This morning I saw that two of my Elliott's love grass are beginning to bloom. Some of you may wonder about my interest in this new type of gardening. It actually began during the coldest weekend last January, when I was curled up under a warm blanket with my two dogs at my side. I had recently purchased a book titled: "The American Meadow Garden, Creating a Natural Alternative to the Traditional Lawn" by John Greenlee. After 37 years of working in horticulture in South Florida and gardening since the age of seven, a whole new way of gardening has become a new interest of mine. I quote from Greenlee's preface: "Why create meadows? For me, the reasons are many. Meadows are far more satisfying than either a lawn or traditional border, combining the best attributes of both: like a lawn, a calming place for the eye to rest, yet with the richness and complexity of a border. Unlike lawns, meadows are better for the environment, a safe habitat for beneficial insects and pollinators, a place where native ecology can thrive. Meadows, by attracting a diverstiy of "life," are animated, alive with rhythmic movement, catching both wind and light. No lawn can do that. And - properly designed - meadows require less maintenance and consume significantly less resources than lawn or border."
I've loaned this book to a couple friends and dicussed the idea of meadow gardens with knowledgeable gardeners. I've met some resistance to the idea - weeds might be a major problem, our subtropical climate is different than where most of the meadow gardens in Greenlee's book are located. So, I am in the process of trying to do it myself, in my own yard. It is a bit of an experiment and I am looking forward to the days and weeks ahead as my own plantings get established and perhaps weeds do too!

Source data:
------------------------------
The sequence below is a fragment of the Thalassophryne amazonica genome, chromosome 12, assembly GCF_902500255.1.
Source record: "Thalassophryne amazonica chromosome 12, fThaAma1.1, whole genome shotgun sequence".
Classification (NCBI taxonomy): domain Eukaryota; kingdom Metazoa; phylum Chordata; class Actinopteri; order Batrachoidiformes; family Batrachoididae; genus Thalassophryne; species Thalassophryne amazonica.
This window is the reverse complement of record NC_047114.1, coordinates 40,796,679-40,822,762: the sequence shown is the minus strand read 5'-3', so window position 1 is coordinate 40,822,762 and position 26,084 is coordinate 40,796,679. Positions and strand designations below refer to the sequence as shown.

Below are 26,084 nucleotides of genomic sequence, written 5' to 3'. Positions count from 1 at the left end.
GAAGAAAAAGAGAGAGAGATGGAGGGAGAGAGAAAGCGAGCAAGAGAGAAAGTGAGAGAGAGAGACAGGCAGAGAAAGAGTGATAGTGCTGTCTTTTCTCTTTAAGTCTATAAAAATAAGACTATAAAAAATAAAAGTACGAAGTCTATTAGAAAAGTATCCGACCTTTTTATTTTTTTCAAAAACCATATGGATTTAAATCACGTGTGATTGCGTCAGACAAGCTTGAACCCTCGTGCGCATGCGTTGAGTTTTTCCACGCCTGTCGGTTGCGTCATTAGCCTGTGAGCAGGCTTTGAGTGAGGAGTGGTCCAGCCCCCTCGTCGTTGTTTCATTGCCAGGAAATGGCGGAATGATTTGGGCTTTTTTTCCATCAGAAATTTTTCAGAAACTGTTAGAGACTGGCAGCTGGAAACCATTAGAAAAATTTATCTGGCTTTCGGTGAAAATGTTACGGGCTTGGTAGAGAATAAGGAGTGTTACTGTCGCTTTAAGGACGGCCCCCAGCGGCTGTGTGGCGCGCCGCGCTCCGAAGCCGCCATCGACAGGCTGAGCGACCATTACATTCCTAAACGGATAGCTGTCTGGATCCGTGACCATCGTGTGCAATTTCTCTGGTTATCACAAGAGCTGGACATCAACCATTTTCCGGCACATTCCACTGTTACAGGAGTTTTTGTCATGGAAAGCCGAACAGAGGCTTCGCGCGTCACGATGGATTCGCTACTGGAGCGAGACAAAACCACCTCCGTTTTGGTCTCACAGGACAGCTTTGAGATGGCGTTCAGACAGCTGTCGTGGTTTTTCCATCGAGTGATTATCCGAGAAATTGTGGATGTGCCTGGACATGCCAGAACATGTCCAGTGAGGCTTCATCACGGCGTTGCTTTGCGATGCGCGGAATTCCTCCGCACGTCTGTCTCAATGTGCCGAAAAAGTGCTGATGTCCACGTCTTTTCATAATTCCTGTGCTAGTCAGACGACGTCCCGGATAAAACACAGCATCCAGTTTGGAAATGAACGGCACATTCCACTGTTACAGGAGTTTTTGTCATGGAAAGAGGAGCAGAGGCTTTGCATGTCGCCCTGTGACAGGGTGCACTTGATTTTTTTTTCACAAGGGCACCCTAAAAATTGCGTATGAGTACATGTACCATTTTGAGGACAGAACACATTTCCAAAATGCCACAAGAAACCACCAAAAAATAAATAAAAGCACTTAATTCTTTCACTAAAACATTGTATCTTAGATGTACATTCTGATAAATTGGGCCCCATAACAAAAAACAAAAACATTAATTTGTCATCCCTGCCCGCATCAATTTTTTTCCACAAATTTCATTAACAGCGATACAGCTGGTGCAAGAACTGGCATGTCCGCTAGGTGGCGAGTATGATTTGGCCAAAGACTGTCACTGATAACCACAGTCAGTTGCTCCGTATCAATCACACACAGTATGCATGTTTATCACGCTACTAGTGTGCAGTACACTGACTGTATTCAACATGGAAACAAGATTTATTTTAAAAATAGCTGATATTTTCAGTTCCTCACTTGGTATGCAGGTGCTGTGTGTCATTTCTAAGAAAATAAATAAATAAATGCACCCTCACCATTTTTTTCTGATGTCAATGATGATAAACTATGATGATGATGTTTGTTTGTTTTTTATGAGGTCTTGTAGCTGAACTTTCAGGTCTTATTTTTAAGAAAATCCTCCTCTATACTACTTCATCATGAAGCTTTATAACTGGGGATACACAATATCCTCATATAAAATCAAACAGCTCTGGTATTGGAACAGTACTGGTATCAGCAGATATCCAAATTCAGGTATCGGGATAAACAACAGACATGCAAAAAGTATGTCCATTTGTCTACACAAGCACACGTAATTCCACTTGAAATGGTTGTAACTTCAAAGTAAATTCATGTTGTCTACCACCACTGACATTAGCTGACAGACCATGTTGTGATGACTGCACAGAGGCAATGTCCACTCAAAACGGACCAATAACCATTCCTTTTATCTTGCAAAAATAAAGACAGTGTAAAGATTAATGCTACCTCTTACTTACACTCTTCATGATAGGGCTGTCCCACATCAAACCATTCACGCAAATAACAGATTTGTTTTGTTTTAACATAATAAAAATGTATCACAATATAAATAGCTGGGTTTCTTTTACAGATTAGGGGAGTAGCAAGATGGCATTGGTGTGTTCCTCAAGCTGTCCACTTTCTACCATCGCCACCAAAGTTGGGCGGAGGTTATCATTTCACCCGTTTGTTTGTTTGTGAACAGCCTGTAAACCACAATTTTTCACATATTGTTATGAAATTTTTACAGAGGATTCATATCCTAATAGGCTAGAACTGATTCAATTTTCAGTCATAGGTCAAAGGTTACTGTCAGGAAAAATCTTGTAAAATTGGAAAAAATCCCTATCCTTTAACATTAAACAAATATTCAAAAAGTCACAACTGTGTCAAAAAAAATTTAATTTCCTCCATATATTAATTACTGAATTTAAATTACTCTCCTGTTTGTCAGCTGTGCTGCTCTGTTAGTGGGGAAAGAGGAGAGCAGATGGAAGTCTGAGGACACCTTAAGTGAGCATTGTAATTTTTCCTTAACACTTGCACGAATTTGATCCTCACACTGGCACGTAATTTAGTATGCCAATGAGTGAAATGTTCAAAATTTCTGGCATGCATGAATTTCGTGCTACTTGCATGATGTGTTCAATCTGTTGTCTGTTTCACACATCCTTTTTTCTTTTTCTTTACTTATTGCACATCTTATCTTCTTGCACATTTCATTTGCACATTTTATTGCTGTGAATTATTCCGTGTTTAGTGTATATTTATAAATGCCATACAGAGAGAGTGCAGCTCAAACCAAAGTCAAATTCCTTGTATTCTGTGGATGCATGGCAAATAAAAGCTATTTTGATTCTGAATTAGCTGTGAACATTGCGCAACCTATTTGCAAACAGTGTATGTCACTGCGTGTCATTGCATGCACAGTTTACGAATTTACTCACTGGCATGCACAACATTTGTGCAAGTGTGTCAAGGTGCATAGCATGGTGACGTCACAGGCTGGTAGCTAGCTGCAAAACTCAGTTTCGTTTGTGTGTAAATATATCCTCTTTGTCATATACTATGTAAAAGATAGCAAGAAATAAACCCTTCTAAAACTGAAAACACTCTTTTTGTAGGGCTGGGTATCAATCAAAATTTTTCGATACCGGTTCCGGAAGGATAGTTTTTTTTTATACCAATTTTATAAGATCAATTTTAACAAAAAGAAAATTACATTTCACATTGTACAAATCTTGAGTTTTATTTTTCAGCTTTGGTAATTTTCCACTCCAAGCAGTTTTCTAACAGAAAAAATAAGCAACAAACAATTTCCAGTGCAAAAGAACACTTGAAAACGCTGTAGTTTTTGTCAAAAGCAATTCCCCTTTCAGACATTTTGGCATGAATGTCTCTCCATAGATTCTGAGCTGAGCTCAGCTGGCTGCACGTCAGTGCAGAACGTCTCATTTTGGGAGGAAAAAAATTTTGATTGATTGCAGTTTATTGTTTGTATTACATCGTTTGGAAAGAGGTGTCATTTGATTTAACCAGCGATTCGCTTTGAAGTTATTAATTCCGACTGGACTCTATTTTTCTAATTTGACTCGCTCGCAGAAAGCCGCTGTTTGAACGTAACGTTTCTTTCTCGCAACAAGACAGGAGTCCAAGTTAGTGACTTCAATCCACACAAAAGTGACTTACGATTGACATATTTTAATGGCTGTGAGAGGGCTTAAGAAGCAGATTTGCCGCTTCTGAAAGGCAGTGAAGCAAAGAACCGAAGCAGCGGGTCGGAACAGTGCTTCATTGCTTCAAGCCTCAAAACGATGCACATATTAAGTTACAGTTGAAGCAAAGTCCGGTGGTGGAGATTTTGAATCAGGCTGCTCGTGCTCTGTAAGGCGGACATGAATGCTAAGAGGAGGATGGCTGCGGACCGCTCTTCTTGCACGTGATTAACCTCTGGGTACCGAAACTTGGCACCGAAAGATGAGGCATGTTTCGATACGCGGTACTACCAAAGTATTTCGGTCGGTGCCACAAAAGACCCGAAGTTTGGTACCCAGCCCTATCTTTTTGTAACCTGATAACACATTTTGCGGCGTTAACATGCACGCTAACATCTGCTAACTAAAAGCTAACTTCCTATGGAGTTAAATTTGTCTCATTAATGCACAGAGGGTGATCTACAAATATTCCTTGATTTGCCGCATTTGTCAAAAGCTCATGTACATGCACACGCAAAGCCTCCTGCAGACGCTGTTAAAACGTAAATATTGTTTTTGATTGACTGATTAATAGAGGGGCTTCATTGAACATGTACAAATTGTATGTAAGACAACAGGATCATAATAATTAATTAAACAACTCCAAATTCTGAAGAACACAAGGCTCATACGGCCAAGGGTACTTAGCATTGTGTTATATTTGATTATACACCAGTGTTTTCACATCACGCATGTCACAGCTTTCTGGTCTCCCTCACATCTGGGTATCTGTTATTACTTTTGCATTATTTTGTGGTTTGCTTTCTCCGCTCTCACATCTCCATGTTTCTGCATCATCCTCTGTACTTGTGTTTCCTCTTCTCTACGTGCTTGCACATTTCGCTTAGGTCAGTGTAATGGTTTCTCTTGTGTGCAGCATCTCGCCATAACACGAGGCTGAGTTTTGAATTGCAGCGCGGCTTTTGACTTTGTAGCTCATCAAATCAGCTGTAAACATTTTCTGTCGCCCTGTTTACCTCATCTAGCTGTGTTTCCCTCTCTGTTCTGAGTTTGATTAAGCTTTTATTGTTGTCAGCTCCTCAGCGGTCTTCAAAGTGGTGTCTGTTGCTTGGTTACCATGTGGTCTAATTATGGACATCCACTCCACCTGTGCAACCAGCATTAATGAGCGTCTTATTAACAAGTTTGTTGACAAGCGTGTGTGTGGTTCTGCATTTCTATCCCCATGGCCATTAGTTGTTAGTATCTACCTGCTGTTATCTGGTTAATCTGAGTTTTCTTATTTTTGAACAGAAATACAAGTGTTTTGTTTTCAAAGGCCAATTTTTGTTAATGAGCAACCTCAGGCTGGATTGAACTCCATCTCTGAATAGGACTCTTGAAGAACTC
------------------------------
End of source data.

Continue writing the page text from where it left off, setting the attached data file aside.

I've already seen the "movement" in my meadow garden with the breezes blowing the blue-green leaves of the love grass. I love it! A new dimension in gardening - color, smell, textures, and now movement. I planted the grasses a bit closer that normal to get maximum coverage and hopefully shade out and cover areas where weeds might try to grow. I still need to transplant some other wildflowers from other parts of my yard, including Crotalaria pumila and Ocimum campechianum (wild basil), both natives to South Florida pine rocklands. My newly planted meadow garden is still getting established and nearly every afternoon, I've been watering the plants with my irrigation system - me holding a hose! I am amazed at how fast the grasses have grown and it won't be long before they are on the own - our summer rains will begin soon and the roots of the plants in my garden will have grown into the surrounding soil enough to not need 'manmade' irrigation.